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News stories tagged with "mental-health"

Ft. Drum draws attention to soldier suicide

The United States Army is facing a particularly grim statistic. After a record number of soldiers killed themselves last year, the number of suicides is on pace to be even higher this year. According to the Associated Press, there are 62 confirmed suicides among active duty soldiers and Guard and Reserve troops called to active duty in 2008. Another 31 deaths appear to be suicides but are still being investigated. Army Secretary Pete Geren told the AP, "Army leaders are fully aware that repeated deployments have led to increased distress and anxiety for both soldiers and their families." Friday morning at Fort Drum, officials are drawing attention to the danger of suicide with a memorial walk at 11 am. The public is invited to attend. David Sommerstein spoke with Ralph Marcellus, the coordinator of Fort Drum's suicide awareness and prevention campaign.  Go to full article

Workers call for more help at Sunmount

A group of nurses and other unionized workers rallied yesterday for more staff at Sunmount Developmental Center in Tupper Lake. The state-run facility is home to more than 200 residents with mental and physical disabilities. Nurses say a staff shortage is hurting patients and straining staff. Jacob Resneck reports.  Go to full article
A scene from "Virtual Iraq" (Source:  University of Southern California)
A scene from "Virtual Iraq" (Source: University of Southern California)

"Virtual Iraq" aims to help soldiers overcome Post Traumatic Stress

New Pentagon figures show 40,000 U.S. troops have been diagnosed with post-traumatic stress disorder since 2003. But Army officials believe many more are keeping their illness secret. A study released last month by the Rand Corporation puts the number much higher. It found that 300,000 - one in five veterans returning from Iraq and Afghanistan -- suffer from Post Traumatic Stress Disorder or major depression. Army Surgeon General Eric Schoomaker says officials are encouraging troops to get help, military or civilian. Fort Drum in Watertown has begun expanding its mental health programs. The VA is also scrambling to create new therapy methods to treat PTSD. In the May 19 issue of The New Yorker magazine, North Country writer Sue Halpern profiled one experimental new treatment called "Virtual Iraq."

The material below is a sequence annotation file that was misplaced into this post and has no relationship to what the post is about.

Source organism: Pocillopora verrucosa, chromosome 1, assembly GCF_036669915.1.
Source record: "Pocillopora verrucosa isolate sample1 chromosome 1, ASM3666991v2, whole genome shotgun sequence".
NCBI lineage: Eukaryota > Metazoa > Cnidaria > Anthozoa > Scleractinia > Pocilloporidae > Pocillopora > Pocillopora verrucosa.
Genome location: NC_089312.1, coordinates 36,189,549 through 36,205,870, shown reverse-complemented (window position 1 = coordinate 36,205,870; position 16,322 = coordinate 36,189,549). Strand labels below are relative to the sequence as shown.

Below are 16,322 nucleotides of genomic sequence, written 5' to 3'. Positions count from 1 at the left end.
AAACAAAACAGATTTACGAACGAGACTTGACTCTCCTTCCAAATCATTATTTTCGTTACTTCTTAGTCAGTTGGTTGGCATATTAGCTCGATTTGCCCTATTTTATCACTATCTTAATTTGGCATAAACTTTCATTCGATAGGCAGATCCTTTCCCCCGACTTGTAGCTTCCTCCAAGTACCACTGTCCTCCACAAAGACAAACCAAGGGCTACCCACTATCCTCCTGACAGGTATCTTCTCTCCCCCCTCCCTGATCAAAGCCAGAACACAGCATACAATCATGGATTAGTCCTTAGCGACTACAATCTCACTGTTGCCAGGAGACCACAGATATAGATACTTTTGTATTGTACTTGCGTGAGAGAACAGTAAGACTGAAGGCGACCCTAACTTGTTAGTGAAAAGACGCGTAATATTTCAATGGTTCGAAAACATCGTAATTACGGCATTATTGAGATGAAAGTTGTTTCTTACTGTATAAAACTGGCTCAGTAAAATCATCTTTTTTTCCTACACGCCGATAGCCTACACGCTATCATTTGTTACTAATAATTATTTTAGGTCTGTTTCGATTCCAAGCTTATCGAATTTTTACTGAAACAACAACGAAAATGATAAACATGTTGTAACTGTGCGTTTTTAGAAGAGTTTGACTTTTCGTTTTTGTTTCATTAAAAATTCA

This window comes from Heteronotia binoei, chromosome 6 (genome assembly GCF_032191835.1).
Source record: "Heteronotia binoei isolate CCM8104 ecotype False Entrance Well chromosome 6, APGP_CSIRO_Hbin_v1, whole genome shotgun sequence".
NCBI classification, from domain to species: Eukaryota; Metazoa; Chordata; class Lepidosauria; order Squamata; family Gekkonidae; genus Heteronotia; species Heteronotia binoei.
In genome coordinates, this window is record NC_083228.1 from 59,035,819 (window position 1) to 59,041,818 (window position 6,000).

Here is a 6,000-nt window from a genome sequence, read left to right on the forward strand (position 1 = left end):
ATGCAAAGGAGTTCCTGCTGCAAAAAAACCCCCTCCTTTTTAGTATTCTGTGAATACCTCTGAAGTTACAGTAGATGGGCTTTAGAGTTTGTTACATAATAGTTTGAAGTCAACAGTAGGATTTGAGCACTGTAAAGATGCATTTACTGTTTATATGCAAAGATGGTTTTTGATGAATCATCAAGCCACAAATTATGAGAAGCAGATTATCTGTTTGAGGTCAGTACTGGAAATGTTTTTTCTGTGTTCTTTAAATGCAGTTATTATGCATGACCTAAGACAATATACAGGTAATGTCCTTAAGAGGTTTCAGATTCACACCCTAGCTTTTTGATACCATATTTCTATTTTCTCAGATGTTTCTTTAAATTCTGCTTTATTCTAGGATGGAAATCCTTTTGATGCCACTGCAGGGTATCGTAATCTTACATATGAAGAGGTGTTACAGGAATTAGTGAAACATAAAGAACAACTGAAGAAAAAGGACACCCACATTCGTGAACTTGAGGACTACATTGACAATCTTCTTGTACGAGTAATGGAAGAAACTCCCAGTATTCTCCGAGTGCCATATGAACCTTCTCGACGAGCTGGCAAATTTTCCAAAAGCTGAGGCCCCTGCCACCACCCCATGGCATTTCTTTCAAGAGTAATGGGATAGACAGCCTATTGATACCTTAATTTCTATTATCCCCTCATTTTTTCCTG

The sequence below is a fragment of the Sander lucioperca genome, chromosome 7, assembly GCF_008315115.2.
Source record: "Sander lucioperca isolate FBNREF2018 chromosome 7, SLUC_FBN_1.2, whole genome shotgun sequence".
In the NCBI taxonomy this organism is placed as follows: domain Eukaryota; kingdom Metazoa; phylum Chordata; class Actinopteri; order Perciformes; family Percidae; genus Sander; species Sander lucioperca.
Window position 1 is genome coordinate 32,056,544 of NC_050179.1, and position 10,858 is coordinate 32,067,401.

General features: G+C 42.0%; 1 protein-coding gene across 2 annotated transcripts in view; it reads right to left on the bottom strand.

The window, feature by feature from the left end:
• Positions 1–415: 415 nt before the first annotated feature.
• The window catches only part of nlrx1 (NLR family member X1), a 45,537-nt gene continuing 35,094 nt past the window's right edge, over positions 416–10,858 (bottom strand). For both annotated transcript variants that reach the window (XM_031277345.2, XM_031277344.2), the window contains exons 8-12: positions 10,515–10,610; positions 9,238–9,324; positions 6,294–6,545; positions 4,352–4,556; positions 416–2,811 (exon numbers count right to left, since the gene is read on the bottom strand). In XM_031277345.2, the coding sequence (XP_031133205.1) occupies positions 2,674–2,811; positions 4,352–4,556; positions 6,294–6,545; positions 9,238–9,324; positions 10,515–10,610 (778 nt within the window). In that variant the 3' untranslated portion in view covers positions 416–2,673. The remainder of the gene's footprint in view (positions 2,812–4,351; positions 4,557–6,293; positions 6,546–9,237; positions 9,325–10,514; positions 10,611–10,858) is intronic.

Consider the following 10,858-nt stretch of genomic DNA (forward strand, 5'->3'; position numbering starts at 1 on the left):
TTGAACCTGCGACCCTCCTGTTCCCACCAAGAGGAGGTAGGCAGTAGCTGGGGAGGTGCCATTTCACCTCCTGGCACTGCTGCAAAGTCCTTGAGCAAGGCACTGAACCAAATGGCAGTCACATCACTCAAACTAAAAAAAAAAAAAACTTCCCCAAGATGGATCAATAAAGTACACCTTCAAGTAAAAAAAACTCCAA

Halpern told Brian Mann the story of one Marine named Travis Boyd who used the "virtual reality" computer simulation to heal from his wartime experience.  Go to full article

Advocates want coverage for PTSD

Mental health advocates are asking New York's legislature to expand unlimited mental health coverage for people with post traumatic stress disorder, including returning war veterans and victims of domestic violence. Karen DeWitt reports from Albany.  Go to full article

More soldier DWIs at Fort Drum

Late Friday night, a 23 year-old Fort Drum soldier injured seven pedestrians when he plowed into a crowd leaving a music club in Watertown. Kristopher Hendricks hit a parked car, then drove the wrong way down a one-way street. He was charged with drunk driving. Watertown police say all the people Hendricks hit are fellow soldiers. All but one has been released from the hospital. The incident came a week after Fort Drum's weekly newspaper began publishing the names and photos of soldiers arrested for DWI. The policy has touched off a debate over the best way to handle the misdeeds of combat veterans who have recently returned from Iraq or Afghanistan. David Sommerstein reports.  Go to full article